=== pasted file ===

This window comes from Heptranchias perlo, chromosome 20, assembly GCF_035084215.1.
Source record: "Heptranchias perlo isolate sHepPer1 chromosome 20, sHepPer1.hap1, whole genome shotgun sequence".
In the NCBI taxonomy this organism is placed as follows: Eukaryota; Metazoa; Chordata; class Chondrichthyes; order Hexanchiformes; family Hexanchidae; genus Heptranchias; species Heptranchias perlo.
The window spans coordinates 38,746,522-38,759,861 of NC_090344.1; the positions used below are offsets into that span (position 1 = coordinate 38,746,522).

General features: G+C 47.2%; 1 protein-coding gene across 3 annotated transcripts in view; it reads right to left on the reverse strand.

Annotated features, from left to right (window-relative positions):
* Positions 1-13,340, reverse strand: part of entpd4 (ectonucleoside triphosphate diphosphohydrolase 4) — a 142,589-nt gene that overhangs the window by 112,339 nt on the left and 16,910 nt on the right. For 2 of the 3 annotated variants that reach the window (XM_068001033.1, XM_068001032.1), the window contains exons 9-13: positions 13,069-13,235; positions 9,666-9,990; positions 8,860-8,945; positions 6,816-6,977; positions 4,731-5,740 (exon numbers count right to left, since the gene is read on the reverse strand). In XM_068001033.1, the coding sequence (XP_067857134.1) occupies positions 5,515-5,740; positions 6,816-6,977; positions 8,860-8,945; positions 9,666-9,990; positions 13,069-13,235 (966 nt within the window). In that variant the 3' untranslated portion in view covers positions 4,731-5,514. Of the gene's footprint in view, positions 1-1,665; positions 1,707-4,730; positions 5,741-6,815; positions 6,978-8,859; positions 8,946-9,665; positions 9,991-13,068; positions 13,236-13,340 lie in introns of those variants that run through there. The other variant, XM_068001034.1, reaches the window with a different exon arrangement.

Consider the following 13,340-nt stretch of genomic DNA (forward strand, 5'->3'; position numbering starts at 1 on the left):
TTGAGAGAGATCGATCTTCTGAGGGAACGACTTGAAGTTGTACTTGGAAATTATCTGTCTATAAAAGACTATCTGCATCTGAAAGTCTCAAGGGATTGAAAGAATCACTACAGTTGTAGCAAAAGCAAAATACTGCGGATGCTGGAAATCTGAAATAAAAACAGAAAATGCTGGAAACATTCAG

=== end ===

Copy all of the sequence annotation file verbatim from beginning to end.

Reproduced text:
This window comes from Heptranchias perlo, chromosome 20, assembly GCF_035084215.1.
Source record: "Heptranchias perlo isolate sHepPer1 chromosome 20, sHepPer1.hap1, whole genome shotgun sequence".
In the NCBI taxonomy this organism is placed as follows: Eukaryota; Metazoa; Chordata; class Chondrichthyes; order Hexanchiformes; family Hexanchidae; genus Heptranchias; species Heptranchias perlo.
The window spans coordinates 38,746,522-38,759,861 of NC_090344.1; the positions used below are offsets into that span (position 1 = coordinate 38,746,522).

General features: G+C 47.2%; 1 protein-coding gene across 3 annotated transcripts in view; it reads right to left on the reverse strand.

Annotated features, from left to right (window-relative positions):
* Positions 1-13,340, reverse strand: part of entpd4 (ectonucleoside triphosphate diphosphohydrolase 4) — a 142,589-nt gene that overhangs the window by 112,339 nt on the left and 16,910 nt on the right. For 2 of the 3 annotated variants that reach the window (XM_068001033.1, XM_068001032.1), the window contains exons 9-13: positions 13,069-13,235; positions 9,666-9,990; positions 8,860-8,945; positions 6,816-6,977; positions 4,731-5,740 (exon numbers count right to left, since the gene is read on the reverse strand). In XM_068001033.1, the coding sequence (XP_067857134.1) occupies positions 5,515-5,740; positions 6,816-6,977; positions 8,860-8,945; positions 9,666-9,990; positions 13,069-13,235 (966 nt within the window). In that variant the 3' untranslated portion in view covers positions 4,731-5,514. Of the gene's footprint in view, positions 1-1,665; positions 1,707-4,730; positions 5,741-6,815; positions 6,978-8,859; positions 8,946-9,665; positions 9,991-13,068; positions 13,236-13,340 lie in introns of those variants that run through there. The other variant, XM_068001034.1, reaches the window with a different exon arrangement.

Consider the following 13,340-nt stretch of genomic DNA (forward strand, 5'->3'; position numbering starts at 1 on the left):
TTGAGAGAGATCGATCTTCTGAGGGAACGACTTGAAGTTGTACTTGGAAATTATCTGTCTATAAAAGACTATCTGCATCTGAAAGTCTCAAGGGATTGAAAGAATCACTACAGTTGTAGCAAAAGCAAAATACTGCGGATGCTGGAAATCTGAAATAAAAACAGAAAATGCTGGAAACATTCAG